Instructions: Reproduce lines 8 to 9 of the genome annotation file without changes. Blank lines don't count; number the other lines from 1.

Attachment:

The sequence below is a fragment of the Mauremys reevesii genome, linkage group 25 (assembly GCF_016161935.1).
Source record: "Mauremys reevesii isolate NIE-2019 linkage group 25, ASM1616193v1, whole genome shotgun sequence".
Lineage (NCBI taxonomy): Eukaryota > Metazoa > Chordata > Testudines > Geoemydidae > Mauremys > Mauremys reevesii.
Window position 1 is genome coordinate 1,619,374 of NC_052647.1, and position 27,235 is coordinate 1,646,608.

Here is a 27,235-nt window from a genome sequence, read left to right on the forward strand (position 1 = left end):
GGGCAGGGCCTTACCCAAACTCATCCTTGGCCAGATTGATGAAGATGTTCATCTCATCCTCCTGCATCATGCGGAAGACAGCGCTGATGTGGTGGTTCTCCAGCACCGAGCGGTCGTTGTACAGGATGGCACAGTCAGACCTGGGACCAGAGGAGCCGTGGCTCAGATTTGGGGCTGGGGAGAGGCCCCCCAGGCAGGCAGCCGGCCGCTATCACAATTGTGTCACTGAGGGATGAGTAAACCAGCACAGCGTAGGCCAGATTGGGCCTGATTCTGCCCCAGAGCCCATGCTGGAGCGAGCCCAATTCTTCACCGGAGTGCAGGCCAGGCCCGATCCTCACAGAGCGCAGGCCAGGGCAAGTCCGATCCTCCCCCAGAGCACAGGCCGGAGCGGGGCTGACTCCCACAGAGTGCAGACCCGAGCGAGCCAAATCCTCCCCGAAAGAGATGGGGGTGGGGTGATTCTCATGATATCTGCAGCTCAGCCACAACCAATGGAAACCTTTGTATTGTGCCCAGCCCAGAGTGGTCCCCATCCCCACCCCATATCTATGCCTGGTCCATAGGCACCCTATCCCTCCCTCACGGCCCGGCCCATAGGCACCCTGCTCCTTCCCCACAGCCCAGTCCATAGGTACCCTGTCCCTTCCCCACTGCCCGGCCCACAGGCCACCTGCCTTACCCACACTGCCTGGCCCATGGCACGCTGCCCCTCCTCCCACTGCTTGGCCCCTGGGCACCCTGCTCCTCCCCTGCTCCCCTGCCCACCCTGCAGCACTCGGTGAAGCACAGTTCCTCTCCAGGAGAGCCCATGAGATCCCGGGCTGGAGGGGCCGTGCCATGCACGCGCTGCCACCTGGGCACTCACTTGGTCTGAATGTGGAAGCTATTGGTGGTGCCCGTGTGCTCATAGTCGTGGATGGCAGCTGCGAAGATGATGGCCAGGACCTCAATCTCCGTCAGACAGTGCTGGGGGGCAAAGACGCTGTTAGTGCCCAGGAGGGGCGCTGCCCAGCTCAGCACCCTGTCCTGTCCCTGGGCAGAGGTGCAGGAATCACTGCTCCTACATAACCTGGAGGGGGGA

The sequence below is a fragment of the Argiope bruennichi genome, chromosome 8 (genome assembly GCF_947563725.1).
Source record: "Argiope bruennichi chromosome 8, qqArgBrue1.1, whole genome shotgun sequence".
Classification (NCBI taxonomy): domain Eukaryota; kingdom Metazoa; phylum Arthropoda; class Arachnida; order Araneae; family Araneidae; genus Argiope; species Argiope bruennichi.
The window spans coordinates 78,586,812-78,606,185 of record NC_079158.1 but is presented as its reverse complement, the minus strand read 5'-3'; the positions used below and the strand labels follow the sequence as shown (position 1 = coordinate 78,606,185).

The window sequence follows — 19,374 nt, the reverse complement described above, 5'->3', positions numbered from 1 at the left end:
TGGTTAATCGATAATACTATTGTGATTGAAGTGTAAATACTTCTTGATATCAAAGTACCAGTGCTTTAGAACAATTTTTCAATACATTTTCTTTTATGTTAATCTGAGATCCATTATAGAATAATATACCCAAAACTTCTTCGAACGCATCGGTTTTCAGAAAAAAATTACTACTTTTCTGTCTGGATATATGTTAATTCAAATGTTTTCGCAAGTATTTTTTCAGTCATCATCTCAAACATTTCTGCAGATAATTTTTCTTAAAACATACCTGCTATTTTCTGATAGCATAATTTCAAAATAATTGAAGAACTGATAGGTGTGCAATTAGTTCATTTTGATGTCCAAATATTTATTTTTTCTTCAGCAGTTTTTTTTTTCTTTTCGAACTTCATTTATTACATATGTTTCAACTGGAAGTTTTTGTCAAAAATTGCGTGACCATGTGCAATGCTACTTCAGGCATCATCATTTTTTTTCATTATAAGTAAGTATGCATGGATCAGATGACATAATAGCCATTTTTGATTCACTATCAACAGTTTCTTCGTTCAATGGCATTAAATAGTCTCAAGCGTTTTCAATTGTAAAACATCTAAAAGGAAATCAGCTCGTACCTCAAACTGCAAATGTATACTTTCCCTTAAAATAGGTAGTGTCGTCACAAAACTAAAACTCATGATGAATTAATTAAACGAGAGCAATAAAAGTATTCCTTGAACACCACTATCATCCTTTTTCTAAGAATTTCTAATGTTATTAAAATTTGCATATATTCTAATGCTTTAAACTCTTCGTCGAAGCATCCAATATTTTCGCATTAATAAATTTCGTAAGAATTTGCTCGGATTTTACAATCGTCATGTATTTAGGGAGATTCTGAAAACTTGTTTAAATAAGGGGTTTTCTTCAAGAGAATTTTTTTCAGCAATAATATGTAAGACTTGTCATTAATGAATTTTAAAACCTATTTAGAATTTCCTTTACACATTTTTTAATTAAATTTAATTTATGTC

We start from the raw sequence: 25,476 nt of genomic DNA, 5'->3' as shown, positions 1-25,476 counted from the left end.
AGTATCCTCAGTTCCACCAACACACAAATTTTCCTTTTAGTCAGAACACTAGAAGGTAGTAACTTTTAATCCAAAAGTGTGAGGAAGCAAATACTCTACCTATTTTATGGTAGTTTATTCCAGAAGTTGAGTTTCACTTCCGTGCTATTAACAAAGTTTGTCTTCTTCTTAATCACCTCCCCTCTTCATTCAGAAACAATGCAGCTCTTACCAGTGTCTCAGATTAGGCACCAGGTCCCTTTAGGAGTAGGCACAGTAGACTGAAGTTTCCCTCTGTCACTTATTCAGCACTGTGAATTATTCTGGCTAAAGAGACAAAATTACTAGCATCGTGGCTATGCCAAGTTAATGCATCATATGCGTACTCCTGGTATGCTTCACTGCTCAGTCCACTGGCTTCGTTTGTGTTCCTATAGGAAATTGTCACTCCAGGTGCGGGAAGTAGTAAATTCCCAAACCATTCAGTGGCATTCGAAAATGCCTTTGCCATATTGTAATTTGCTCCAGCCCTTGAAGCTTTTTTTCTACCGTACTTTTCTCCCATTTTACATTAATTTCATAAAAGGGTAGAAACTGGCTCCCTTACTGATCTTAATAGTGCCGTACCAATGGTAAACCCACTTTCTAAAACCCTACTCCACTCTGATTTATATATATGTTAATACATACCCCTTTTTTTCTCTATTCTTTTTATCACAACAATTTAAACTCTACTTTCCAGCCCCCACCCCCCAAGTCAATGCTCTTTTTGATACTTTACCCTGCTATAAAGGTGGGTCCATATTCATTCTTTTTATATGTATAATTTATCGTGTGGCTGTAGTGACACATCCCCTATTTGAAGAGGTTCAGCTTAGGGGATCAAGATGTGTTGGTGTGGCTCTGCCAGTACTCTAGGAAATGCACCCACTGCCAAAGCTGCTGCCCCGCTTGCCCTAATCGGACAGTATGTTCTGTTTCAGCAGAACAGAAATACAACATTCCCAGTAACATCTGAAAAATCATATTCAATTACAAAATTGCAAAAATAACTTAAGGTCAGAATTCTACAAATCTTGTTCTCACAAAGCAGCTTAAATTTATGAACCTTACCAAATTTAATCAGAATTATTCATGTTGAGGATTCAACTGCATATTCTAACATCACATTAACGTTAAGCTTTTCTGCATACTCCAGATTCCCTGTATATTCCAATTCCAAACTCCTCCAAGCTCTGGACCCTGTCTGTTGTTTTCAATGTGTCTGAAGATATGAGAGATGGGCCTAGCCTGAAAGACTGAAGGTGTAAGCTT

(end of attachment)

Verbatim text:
Source record: "Argiope bruennichi chromosome 8, qqArgBrue1.1, whole genome shotgun sequence".
Classification (NCBI taxonomy): domain Eukaryota; kingdom Metazoa; phylum Arthropoda; class Arachnida; order Araneae; family Araneidae; genus Argiope; species Argiope bruennichi.